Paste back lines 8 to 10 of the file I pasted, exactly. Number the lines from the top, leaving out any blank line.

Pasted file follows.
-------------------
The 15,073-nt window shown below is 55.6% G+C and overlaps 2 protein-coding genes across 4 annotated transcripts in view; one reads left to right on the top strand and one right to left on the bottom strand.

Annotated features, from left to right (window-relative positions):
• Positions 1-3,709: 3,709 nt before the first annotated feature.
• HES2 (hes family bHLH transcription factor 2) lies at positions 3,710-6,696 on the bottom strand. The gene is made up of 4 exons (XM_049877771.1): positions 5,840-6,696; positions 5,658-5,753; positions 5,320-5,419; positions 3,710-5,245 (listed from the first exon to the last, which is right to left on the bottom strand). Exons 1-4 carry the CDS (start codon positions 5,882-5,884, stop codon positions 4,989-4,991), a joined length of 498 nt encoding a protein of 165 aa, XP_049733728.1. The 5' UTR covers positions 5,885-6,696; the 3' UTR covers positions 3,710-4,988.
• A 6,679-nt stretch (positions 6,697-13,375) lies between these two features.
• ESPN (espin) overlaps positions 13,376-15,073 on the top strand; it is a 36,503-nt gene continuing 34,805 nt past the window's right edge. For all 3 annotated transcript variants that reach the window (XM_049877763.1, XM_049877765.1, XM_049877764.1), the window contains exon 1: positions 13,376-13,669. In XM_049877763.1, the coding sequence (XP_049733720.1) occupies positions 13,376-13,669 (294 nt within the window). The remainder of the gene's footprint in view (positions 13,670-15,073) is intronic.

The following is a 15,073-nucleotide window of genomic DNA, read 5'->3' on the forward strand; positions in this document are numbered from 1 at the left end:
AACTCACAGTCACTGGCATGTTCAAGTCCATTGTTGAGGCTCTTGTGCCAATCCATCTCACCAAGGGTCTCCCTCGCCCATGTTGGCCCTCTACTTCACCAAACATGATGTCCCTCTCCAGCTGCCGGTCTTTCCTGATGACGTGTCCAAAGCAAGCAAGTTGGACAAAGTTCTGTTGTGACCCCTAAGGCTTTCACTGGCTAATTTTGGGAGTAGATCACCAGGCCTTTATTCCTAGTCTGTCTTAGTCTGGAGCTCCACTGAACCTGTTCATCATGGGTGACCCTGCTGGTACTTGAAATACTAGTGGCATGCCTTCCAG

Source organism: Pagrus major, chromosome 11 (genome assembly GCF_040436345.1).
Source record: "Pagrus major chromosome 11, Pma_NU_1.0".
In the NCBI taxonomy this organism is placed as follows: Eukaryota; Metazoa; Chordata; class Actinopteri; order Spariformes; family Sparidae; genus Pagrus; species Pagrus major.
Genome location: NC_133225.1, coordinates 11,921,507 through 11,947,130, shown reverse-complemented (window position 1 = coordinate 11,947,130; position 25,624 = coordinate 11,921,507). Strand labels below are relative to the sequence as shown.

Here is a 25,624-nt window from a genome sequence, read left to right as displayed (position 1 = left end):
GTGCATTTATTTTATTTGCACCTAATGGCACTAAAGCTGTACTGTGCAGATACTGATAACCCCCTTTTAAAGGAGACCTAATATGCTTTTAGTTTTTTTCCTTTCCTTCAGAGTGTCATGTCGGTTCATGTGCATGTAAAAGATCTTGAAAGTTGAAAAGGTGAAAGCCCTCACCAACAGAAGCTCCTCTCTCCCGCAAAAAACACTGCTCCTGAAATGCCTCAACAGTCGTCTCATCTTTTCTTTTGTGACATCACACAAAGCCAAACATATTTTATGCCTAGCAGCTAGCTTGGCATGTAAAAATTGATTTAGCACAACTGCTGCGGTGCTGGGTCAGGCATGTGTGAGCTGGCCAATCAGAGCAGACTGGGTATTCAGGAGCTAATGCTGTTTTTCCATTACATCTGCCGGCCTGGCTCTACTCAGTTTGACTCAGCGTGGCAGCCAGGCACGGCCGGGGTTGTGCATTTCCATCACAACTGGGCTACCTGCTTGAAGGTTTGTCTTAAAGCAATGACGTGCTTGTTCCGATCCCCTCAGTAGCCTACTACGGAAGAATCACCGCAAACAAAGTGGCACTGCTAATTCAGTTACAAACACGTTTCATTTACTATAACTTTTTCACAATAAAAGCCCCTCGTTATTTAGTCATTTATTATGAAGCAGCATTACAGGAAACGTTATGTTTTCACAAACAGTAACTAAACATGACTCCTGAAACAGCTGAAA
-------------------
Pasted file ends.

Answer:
AACTCACAGTCACTGGCATGTTCAAGTCCATTGTTGAGGCTCTTGTGCCAATCCATCTCACCAAGGGTCTCCCTCGCCCATGTTGGCCCTCTACTTCACCAAACATGATGTCCCTCTCCAGCTGCCGGTCTTTCCTGATGACGTGTCCAAAGCAAGCAAGTTGGACAAAGTTCTGTTGTGACCCCTAAGGCTTTCACTGGCTAATTTTGGGAGTAGATCACCAGGCCTTTATTCCTAGTCTGTCTTAGTCTGGAGCTCCACTGAACCTGTTCATCATGGGTGACCCTGCTGGTACTTGAAATACTAGTGGCATGCCTTCCAG

Source organism: Pagrus major, chromosome 11 (genome assembly GCF_040436345.1).
Source record: "Pagrus major chromosome 11, Pma_NU_1.0".